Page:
This application claims the benefit of priority from U.S. provisional patent application Ser. No. 60/737,876, filed on Nov. 18, 2005, entitled “Supporting Multiple Voice Mailboxes with a Single Voice Mail Account by Embedding Mailbox ID into SIP NOTIFY Messages,” the disclosure of which is incorporated herein in its entirety.

BACKGROUND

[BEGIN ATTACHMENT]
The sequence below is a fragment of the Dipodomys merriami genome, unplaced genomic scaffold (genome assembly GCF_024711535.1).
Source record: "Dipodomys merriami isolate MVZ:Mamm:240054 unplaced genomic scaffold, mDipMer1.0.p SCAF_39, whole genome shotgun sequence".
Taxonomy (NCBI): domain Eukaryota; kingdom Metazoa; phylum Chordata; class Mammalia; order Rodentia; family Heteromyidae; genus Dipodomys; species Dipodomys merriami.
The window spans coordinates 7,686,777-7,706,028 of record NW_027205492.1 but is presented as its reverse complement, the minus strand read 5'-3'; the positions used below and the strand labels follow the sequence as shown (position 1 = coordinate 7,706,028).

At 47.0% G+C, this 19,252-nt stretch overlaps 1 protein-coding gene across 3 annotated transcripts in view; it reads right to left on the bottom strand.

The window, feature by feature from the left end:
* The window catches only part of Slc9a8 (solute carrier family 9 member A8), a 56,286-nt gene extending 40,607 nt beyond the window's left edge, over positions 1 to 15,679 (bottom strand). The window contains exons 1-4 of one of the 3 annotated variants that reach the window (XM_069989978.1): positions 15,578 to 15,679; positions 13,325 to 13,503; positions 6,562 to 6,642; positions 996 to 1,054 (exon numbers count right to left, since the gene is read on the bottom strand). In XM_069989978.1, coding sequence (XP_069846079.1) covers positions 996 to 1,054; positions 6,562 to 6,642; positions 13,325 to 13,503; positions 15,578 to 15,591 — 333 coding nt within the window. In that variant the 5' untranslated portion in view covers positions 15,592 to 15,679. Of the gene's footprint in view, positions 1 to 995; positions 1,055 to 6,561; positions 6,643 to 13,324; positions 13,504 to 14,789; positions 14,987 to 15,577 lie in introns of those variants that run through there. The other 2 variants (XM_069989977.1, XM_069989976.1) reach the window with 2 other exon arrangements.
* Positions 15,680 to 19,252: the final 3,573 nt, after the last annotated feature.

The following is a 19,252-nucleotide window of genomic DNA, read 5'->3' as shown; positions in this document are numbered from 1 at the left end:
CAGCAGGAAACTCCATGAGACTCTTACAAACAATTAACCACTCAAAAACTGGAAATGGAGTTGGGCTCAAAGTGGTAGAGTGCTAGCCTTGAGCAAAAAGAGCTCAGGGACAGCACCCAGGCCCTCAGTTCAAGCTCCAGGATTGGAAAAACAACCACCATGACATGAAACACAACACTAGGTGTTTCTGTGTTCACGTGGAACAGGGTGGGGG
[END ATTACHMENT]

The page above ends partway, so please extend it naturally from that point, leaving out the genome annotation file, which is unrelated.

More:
A company wishing to provide telephone service to the members of the company may utilize a private branch exchange (PBX). Each telephone set that connects to and is served by the PBX is referred to as a client station or station. The use of a PBX may help to avoid the burden and cost of separately connecting each of the company's telephone sets to the public switched telephone network (PSTN). In addition, a PBX may provide additional advanced features which may not be achievable by connecting the stations directly to the PSTN. For example, the PBX may provide improved privacy when calling between stations, since conventional calls on the PSTN are transmitted across a public network, which is subject to eavesdropping. In addition, the PBX may provide additional services, such as call park, call pickup, call transfer, and call forward to other stations. Voice Over Internet Protocol (VoIP) has seen increased widespread usage. An IP PBX is a type of PBX that connects to client stations on the private side via an IP network, and connects to an Internet Telephone Service Provider (ITSP) on the public side via an IP network. The ITSP includes PSTN gateways, which provide PSTN termination services. Voicemail services for the client stations may also be provided by the ITSP or from a separate voicemail service provider, such as an Internet Voice Mail Service Provider (IVMSP).